So the approach of an enemy fleet is detected by picket stations on the edge of the system. These sensors are bigger and more sensitive than those carried on starships and are consequently more fragile. Detection advantage to the defender. Lightspeed communications would be by com laser and would be incredibly high bandwidth. FTL communications use ripples through the hyperspace medium, noisy, omnidirectional, short-ranged and very low bandwidth. Works across a solar system but is not good for interstellar broadcasts. All interstellar communication is carried by ships.

The admiral, if he has a mobile fleet, can choose to begin the engagement in hyperspace. No realspace forces can be deployed to engage in such a fashion since they would need FTL to get to the combat zone and there's no telling where defeated ships might emerge from hyperspace. This point of the engagement is a fight between starships alone.

Close to the planet, corridors become tight and constrained due to gravity's shadow in hyperspace. Now realspace forces come into play. A starship knocked out of hyperspace lightminutes away from the planet would be prey for the lasers of the battletations. Realspace drives aren't really powerful enough to make targeting a ship difficult even when it's far, far away.

Once hyperspace-capable defenders have been swept away, now the attacker has to choose when to drop to realspace to continue the attack. Detecting the exact location of sub-planetary realspace objects from hyperspace is pretty much impossible and so there's an art to dropping into realspace far enough away to make an observation and popping back in just long enough to close with the target and attack.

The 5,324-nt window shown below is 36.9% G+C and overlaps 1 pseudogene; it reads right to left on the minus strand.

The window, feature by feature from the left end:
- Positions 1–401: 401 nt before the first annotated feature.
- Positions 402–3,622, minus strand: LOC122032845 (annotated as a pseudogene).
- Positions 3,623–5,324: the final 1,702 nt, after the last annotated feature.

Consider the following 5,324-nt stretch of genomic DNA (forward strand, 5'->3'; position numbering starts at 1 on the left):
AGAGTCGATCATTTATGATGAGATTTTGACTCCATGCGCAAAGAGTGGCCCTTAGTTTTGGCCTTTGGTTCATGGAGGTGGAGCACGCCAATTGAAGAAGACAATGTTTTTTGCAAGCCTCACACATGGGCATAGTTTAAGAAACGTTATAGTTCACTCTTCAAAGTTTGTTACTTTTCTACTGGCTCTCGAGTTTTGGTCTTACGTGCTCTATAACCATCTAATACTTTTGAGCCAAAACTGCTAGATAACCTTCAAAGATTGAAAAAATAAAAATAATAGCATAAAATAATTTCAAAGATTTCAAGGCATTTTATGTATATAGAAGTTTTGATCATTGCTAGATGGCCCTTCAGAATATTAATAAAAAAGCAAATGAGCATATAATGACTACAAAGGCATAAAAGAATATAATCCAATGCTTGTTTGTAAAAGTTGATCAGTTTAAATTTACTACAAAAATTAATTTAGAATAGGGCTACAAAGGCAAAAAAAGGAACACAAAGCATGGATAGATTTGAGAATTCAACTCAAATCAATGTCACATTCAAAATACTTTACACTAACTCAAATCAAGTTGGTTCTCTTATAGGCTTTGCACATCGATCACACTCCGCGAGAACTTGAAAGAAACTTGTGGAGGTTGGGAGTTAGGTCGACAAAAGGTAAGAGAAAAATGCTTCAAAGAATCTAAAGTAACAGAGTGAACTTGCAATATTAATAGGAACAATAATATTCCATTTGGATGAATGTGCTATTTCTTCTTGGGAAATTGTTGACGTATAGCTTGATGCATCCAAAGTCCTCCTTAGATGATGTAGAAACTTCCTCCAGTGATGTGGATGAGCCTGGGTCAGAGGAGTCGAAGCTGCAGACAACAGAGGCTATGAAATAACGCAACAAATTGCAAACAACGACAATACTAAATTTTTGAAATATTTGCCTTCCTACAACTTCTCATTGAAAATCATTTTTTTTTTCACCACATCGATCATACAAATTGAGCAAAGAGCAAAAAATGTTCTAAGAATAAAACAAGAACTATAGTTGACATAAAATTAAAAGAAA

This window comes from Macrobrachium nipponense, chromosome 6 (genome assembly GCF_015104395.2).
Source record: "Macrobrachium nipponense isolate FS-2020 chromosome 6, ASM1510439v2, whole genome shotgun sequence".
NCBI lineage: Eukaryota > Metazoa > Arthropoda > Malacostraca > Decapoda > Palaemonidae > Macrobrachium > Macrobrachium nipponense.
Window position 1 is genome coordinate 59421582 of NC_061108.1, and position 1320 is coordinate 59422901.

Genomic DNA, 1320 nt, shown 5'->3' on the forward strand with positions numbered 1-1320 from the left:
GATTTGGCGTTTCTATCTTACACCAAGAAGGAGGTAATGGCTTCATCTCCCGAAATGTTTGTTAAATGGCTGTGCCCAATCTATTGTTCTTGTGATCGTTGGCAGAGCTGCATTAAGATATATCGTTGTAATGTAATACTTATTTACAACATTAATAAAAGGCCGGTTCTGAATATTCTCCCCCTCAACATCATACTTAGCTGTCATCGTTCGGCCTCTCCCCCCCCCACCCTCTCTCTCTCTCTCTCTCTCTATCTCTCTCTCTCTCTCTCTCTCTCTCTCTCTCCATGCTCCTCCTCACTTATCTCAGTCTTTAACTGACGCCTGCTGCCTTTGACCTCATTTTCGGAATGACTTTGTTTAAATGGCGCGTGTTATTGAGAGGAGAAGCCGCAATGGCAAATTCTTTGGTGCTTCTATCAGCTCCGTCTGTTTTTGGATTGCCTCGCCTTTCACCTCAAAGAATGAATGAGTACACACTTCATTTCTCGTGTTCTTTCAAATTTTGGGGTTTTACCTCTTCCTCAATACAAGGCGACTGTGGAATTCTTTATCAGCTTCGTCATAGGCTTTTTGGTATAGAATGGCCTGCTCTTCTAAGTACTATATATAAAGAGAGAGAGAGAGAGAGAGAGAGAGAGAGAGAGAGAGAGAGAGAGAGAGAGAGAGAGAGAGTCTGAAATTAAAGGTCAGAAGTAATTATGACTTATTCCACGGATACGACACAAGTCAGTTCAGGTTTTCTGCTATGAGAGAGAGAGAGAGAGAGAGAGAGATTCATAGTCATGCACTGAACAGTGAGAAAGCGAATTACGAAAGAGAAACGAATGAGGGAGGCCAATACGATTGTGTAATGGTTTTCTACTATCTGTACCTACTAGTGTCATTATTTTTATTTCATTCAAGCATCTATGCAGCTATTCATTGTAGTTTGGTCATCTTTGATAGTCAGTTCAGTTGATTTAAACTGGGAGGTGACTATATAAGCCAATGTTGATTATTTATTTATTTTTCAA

jollyreaper said...

Hypersails are not up to the rigors of realspace combat so a captain will furl the sails and switch to hyperdrive to make that final dive at the planetary target. He will have the tactical advantage of choosing when to emerge from hyerspace but his sensors will be fuzzed as he seeks targeting information. The attacker will seek to bring as many of his ships out as possible and concentrated around enemy battle-stations to concentrate fire and destroy them.

It's an ugly choice to make since starships are vastly expensive and valuable but are the only means of closing with and destroying battle-stations. Reletavistic kill vehicles can be detected and destroyed from a distance. assembling battle-stations on the other side of the system and then sending them in under reaction drives just makes them big targets if the enemy has a mobile fleet in reserve. You're left with an ugly knife fight in orbit.